Walking into a sex shop or browsing online can introduce you to an endless stream of vibrators, dildos, clit-suckers, and more products designed to make you orgasm. With such a variety out there, it can be daunting to determine which toy is right for you — especially if you’ve never bought one before.
What should you look for when buying a sex toy? We reached out to experts for their insight on what to add to the cart next.
Where to buy a sex toy
Don’t worry if you’re a newbie, said Dr. Nikki Coleman, licensed psychologist and relationship expert. It can take a while to find a toy just right for you.
Both in-person and online shops have advantages when it comes to your search. One benefit of the former is receiving personalized suggestions from a salesperson.
On the other hand, the internet offers easy access to a huge array of reviews and lists. If you want to research inexpensive sex toy options or just find out what’s the best of the best, for example, you can locate choices with one google search. If you find yourself overwhelmed by this wealth of knowledge, though, taking it IRL (COVID-permitting) is probably your best bet.
Not all shops are created equal. Purchasing from third-party stores like Amazon or Pleasurepoint doesn’t guarantee an authentic product. Considering that the toy will be in or around your genitals, it’s imperative to make sure it’s legit.
“You want to buy a vibrator made from the right material, from people who know everything there is to know about these products,” said Gigi Engle, ACS, sex expert at Feeld and author of All the F*cking Mistakes: A Guide to Sex, Love, and Life.
Buy directly from trusted retailers or the sex toy manufacturer itself. Engle suggested checking out sex-positive, women-run boutiques like Babeland, Please, Good Vibrations, and Unbound, all of which have online stores. These sellers aren’t just women-founded; their employees are queer-friendly and knowledgeable about sex education as well.
Once you figure out what toy you want — say the Maude vibe, a sleek toy for $45, or LELO’s Sona 2 Cruise, an elegant suction vibrator — you can also buy directly from the company’s website.
What to consider when purchasing a sex toy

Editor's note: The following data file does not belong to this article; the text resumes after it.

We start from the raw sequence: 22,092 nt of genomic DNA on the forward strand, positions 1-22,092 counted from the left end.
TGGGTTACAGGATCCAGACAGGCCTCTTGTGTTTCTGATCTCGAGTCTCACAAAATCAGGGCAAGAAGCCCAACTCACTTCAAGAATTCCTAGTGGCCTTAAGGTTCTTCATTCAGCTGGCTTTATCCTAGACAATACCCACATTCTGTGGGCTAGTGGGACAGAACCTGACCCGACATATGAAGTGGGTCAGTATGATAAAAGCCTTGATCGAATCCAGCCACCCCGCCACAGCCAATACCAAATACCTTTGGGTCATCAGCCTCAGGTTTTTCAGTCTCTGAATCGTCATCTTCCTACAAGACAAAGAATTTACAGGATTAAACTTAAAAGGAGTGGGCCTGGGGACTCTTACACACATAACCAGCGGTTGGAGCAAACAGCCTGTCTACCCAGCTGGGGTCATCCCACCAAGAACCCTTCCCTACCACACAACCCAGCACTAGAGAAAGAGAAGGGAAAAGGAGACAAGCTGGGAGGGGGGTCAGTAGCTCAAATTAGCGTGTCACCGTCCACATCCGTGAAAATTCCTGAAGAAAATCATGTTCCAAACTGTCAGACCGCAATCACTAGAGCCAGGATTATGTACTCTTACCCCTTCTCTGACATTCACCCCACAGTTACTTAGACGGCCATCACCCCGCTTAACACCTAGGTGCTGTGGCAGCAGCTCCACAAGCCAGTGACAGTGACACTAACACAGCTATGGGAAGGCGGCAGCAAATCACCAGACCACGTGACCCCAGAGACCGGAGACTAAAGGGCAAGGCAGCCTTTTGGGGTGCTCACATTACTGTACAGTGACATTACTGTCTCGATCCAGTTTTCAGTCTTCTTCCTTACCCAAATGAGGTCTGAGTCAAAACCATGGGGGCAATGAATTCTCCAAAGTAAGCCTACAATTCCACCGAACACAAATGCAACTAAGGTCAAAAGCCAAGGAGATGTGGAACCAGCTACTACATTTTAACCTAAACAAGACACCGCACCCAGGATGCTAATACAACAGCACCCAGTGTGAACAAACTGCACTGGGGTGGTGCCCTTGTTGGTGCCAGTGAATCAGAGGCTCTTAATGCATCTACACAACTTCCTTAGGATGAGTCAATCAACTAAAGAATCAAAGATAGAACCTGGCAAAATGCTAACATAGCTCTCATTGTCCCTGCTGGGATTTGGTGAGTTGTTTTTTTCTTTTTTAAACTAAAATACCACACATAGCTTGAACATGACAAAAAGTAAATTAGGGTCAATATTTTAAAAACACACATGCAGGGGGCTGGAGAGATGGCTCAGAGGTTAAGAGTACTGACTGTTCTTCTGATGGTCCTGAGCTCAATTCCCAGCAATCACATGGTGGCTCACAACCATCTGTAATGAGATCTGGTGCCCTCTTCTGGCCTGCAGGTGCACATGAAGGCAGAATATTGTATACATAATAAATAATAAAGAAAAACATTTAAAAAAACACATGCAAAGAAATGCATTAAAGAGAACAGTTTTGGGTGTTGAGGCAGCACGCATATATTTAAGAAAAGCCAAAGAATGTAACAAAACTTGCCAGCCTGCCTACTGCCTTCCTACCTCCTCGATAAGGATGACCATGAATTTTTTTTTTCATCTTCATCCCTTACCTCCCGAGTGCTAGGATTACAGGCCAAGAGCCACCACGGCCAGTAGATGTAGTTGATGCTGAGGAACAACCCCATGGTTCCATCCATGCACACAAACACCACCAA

Figure out your budget, but don’t let the price tags deter you, Coleman said. There are high-quality yet affordable toys out there. Mashable’s Jess Joho listed her favorite budget picks, including Plus One’s $10 vibrating bullet and the aforementioned Maude vibe, all for under $50.
Materials are another important factor to consider. For vibrators, look for medical-grade silicone and/or ABS plastic, which is non-porous and thus easy to sanitize. Internal toys can be made of those materials as well, or of other body-safe options, like glass or stainless steel.
What the toy is made of also determines how to care for it. For example, silicone lube will degrade silicone toys, so you must use water-based or oil-based lube. The product manual or online listing usually lets you know what type is best.
Ask yourself some questions to drill down what type of toy you’re after:
- Will this be for solo play, partnered play, or both? Some toys advertise whether they can be enjoyed by two people at once.
- Are you going to use it in the bath or shower? Hunt for a submersible toy, not just water-resistant. Search for phrases like “water submersible,” “completely waterproof,” or “bathtub safe.”
- Are you going to travel with this toy? Find one with a travel lock function so it doesn’t accidentally turn on while in airport security.
- Do you want a toy that’s USB chargeable or battery-powered? Corded or cordless? Think about which would be the most convenient for you. I recommend USB, because nothing is worse than having a dead vibrator and no batteries around.
Perhaps most importantly, determine what sensations you want out of a toy. “Vibrators are complicated pieces of equipment,” said Engle, and not all vibes are alike. Do you want:
- Pinpointed clit stimulation? You may want a smaller vibrator (or something like the dental flosser-looking Zumio, which wasn’t my personal favorite, but you can’t beat it for targeted stimulation).
- Less-targeted clit stimulation? A wand vibrator may be a good fit for you.
- Suction over rumbles? Try a clit-sucker.
- Dual internal and external stimulation? A “bunny” vibrator/dildo combo like LELO’s Soraya Wave will do the trick.
Or, you may not want vibration at all. There are plenty of toys, like dildos or anal beads, that prioritize internal pleasure without a motor. For these toys, consider girth, Coleman said. Check out toy dimensions before purchasing to make sure you’ll feel comfortable using it. If you want a refund or exchange, or to return the toy, check with the store or site policy.
Don’t feel pressure to find the “perfect” toy, Coleman advised. Instead, think about it as starting your collection. With every purchase, you’ll learn something about your preferences. By asking yourself a few questions and being mindful about where you shop, you can pick a toy you’ll love from the crowded market.